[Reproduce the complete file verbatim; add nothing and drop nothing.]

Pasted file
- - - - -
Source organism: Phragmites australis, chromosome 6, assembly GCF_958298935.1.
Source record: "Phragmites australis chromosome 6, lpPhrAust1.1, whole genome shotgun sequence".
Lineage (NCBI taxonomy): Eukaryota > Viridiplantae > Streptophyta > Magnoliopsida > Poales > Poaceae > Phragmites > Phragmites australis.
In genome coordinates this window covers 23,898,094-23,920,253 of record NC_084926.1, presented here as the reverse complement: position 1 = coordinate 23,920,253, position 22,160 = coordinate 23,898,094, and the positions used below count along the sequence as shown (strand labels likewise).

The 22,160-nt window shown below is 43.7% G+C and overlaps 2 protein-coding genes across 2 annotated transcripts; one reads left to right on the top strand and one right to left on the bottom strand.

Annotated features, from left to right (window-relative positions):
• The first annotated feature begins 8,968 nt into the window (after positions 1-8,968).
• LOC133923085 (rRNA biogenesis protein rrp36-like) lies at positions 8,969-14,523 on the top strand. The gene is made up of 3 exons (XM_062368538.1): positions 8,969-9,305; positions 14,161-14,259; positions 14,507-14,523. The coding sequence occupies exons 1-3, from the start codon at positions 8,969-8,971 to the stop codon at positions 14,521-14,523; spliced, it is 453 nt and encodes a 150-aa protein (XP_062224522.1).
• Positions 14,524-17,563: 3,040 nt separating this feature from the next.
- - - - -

Source organism: Phragmites australis, chromosome 6, assembly GCF_958298935.1.
Source record: "Phragmites australis chromosome 6, lpPhrAust1.1, whole genome shotgun sequence".
Lineage (NCBI taxonomy): Eukaryota > Viridiplantae > Streptophyta > Magnoliopsida > Poales > Poaceae > Phragmites > Phragmites australis.
In genome coordinates this window covers 23,898,094-23,920,253 of record NC_084926.1, presented here as the reverse complement: position 1 = coordinate 23,920,253, position 22,160 = coordinate 23,898,094, and the positions used below count along the sequence as shown (strand labels likewise).

The 22,160-nt window shown below is 43.7% G+C and overlaps 2 protein-coding genes across 2 annotated transcripts; one reads left to right on the top strand and one right to left on the bottom strand.

Annotated features, from left to right (window-relative positions):
• The first annotated feature begins 8,968 nt into the window (after positions 1-8,968).
• LOC133923085 (rRNA biogenesis protein rrp36-like) lies at positions 8,969-14,523 on the top strand. The gene is made up of 3 exons (XM_062368538.1): positions 8,969-9,305; positions 14,161-14,259; positions 14,507-14,523. The coding sequence occupies exons 1-3, from the start codon at positions 8,969-8,971 to the stop codon at positions 14,521-14,523; spliced, it is 453 nt and encodes a 150-aa protein (XP_062224522.1).
• Positions 14,524-17,563: 3,040 nt separating this feature from the next.